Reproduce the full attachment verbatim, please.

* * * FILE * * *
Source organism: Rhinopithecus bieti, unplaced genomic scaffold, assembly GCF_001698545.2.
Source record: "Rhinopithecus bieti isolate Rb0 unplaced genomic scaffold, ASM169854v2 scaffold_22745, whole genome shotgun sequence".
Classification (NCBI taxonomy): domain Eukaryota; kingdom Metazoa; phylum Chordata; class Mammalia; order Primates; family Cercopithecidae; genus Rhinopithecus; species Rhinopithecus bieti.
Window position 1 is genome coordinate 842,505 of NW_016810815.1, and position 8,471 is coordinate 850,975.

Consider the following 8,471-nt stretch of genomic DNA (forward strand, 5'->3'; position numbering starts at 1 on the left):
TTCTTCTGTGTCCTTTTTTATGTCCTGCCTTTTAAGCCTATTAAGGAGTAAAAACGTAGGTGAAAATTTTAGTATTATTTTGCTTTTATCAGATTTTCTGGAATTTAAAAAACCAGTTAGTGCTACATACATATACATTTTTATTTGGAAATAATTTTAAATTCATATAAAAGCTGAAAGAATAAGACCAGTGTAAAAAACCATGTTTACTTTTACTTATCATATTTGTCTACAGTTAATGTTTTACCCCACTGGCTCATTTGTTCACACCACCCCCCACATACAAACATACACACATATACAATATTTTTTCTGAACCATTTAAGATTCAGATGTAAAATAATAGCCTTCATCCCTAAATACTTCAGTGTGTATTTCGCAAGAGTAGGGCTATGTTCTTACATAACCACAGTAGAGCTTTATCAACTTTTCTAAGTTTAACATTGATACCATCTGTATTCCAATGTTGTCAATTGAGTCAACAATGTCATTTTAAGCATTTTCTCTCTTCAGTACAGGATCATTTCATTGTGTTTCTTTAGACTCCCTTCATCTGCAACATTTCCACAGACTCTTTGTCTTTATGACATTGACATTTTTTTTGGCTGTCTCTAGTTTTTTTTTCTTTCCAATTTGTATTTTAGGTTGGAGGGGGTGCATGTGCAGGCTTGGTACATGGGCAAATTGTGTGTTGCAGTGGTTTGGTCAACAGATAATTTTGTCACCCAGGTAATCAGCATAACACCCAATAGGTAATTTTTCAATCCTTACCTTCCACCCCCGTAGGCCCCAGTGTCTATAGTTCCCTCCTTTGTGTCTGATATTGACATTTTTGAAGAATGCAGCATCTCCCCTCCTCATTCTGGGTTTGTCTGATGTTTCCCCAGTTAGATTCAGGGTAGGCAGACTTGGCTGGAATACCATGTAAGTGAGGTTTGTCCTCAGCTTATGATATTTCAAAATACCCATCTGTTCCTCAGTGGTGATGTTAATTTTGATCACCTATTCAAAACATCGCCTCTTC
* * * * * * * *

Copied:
Source organism: Rhinopithecus bieti, unplaced genomic scaffold, assembly GCF_001698545.2.
Source record: "Rhinopithecus bieti isolate Rb0 unplaced genomic scaffold, ASM169854v2 scaffold_22745, whole genome shotgun sequence".
Classification (NCBI taxonomy): domain Eukaryota; kingdom Metazoa; phylum Chordata; class Mammalia; order Primates; family Cercopithecidae; genus Rhinopithecus; species Rhinopithecus bieti.
Window position 1 is genome coordinate 842,505 of NW_016810815.1, and position 8,471 is coordinate 850,975.

Consider the following 8,471-nt stretch of genomic DNA (forward strand, 5'->3'; position numbering starts at 1 on the left):
TTCTTCTGTGTCCTTTTTTATGTCCTGCCTTTTAAGCCTATTAAGGAGTAAAAACGTAGGTGAAAATTTTAGTATTATTTTGCTTTTATCAGATTTTCTGGAATTTAAAAAACCAGTTAGTGCTACATACATATACATTTTTATTTGGAAATAATTTTAAATTCATATAAAAGCTGAAAGAATAAGACCAGTGTAAAAAACCATGTTTACTTTTACTTATCATATTTGTCTACAGTTAATGTTTTACCCCACTGGCTCATTTGTTCACACCACCCCCCACATACAAACATACACACATATACAATATTTTTTCTGAACCATTTAAGATTCAGATGTAAAATAATAGCCTTCATCCCTAAATACTTCAGTGTGTATTTCGCAAGAGTAGGGCTATGTTCTTACATAACCACAGTAGAGCTTTATCAACTTTTCTAAGTTTAACATTGATACCATCTGTATTCCAATGTTGTCAATTGAGTCAACAATGTCATTTTAAGCATTTTCTCTCTTCAGTACAGGATCATTTCATTGTGTTTCTTTAGACTCCCTTCATCTGCAACATTTCCACAGACTCTTTGTCTTTATGACATTGACATTTTTTTTGGCTGTCTCTAGTTTTTTTTTCTTTCCAATTTGTATTTTAGGTTGGAGGGGGTGCATGTGCAGGCTTGGTACATGGGCAAATTGTGTGTTGCAGTGGTTTGGTCAACAGATAATTTTGTCACCCAGGTAATCAGCATAACACCCAATAGGTAATTTTTCAATCCTTACCTTCCACCCCCGTAGGCCCCAGTGTCTATAGTTCCCTCCTTTGTGTCTGATATTGACATTTTTGAAGAATGCAGCATCTCCCCTCCTCATTCTGGGTTTGTCTGATGTTTCCCCAGTTAGATTCAGGGTAGGCAGACTTGGCTGGAATACCATGTAAGTGAGGTTTGTCCTCAGCTTATGATATTTCAAAATACCCATCTGTTCCTCAGTGGTGATGTTAATTTTGATCACCTATTCAAAACATCGCCTCTTC